Caribbean: IDB Predicts Post COVID Economies Will Grow
A report by the Inter-American Development Bank has predicted GDP will rise by 4.1% this year and will return to 2.5% growth each year from 2022 after falling by 7.4% in 2020 – the worst single-year decline since 1821.
To invigorate the region’s economies, when they are suffering from high unemployment and stretched public services, governments need stronger public finances, the report said.
“Latin America and the Caribbean has a narrow but clear path to emerge stronger from the pandemic and social shocks of recent years,” said Eric Parrado, IDB chief economist.
“Healthy fiscal systems can help us unlock our potential, by leveraging the reallocation of resources across sectors to drive productivity growth, promote formal employment and achieve a greener future that defies the false dichotomy of economic growth and environmental sustainability.”
Governments in the region provided $485bn in fiscal support during the pandemic, with packages averaging 8.5% of GDP, but this average was propped up by a few large economies.
More than a third of Latin American and Caribbean countries provided support of 3% of GDP or less, which the IDB said reflected their lack of fiscal space, when the region’s advanced economies spent 19% on average.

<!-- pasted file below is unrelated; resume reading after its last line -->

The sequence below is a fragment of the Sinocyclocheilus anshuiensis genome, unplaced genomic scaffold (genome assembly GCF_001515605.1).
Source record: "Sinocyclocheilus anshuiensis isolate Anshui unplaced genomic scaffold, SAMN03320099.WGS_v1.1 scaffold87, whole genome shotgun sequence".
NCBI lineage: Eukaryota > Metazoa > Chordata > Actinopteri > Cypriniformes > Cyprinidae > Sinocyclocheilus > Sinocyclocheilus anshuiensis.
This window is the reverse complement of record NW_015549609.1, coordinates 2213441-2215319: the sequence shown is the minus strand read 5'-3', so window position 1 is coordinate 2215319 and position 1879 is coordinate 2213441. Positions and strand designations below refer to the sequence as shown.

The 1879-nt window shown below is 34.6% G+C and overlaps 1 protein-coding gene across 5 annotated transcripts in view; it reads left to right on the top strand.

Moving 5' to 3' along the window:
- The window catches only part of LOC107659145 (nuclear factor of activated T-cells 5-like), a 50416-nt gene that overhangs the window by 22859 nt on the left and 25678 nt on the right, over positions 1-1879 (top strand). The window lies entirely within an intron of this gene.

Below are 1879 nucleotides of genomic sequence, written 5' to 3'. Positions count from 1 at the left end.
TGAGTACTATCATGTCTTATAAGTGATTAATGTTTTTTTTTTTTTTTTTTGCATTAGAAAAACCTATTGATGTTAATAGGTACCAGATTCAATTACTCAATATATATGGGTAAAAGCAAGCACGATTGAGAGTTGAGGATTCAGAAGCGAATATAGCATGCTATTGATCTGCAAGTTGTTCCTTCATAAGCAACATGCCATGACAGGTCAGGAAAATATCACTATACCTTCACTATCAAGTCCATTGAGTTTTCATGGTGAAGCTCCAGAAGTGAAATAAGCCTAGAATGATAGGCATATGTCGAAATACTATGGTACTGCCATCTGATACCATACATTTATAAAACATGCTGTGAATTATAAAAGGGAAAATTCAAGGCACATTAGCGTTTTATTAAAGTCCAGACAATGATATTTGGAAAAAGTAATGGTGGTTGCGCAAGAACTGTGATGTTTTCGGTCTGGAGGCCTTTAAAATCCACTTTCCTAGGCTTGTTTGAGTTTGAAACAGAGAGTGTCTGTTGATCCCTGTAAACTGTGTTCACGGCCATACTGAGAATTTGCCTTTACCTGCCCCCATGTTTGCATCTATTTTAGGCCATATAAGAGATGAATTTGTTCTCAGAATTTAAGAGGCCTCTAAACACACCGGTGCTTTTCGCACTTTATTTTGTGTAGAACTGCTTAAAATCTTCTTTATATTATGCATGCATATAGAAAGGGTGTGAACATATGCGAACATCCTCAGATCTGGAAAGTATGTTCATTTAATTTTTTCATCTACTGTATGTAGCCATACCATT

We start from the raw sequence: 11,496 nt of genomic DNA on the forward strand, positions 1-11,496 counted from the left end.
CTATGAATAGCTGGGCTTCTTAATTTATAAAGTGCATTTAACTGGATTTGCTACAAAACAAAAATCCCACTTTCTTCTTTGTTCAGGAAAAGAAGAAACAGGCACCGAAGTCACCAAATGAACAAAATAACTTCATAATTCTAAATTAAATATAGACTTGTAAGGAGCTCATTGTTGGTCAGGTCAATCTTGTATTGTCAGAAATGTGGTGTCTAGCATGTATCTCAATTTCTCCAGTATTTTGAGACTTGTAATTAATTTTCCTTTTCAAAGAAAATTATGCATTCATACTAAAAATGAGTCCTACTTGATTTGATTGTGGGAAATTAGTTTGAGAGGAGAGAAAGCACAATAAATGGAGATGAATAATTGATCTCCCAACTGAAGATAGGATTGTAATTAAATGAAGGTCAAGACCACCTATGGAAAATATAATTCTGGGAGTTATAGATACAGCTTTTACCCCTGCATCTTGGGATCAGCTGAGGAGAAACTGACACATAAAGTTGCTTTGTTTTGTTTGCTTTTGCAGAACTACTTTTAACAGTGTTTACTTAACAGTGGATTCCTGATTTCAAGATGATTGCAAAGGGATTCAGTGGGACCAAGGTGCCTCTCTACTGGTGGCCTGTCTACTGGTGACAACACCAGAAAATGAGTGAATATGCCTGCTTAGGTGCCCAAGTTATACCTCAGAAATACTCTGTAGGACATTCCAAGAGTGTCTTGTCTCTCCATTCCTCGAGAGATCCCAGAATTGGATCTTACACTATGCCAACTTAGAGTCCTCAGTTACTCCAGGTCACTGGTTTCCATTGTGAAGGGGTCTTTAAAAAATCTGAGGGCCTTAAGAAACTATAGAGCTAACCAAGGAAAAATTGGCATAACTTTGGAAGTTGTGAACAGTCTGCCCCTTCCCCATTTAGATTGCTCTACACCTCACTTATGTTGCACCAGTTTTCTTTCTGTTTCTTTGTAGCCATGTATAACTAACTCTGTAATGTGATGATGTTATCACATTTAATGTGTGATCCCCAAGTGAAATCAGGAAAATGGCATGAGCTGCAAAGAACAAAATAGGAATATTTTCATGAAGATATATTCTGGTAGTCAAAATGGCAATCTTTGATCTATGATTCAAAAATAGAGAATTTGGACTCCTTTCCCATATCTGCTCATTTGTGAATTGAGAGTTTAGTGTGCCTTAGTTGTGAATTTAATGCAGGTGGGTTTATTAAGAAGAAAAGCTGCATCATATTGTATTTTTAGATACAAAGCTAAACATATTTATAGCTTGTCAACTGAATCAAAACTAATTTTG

High spending and low revenues drove the region’s overall fiscal deficit to 8.3% of GDP, up from 3% in 2019, and public debt rose from 58% of GDP to 72%.
The IDB has predicted debt will rise to 76% of GDP by 2023, but a stronger-than-expected recovery coupled with reforms could stabilise it at 72%, before it would begin to fall.
These reforms should include better targeting of social transfer programmes, matching public sector wages with private sector ones and improving procurement, the report said, in moves the IDB claimed would save more than 4% of GDP.
The bank also urged countries in the region with small tax bases to increase their revenues to spend on infrastructure and the digital economy, because these areas are likely to encourage further economic growth.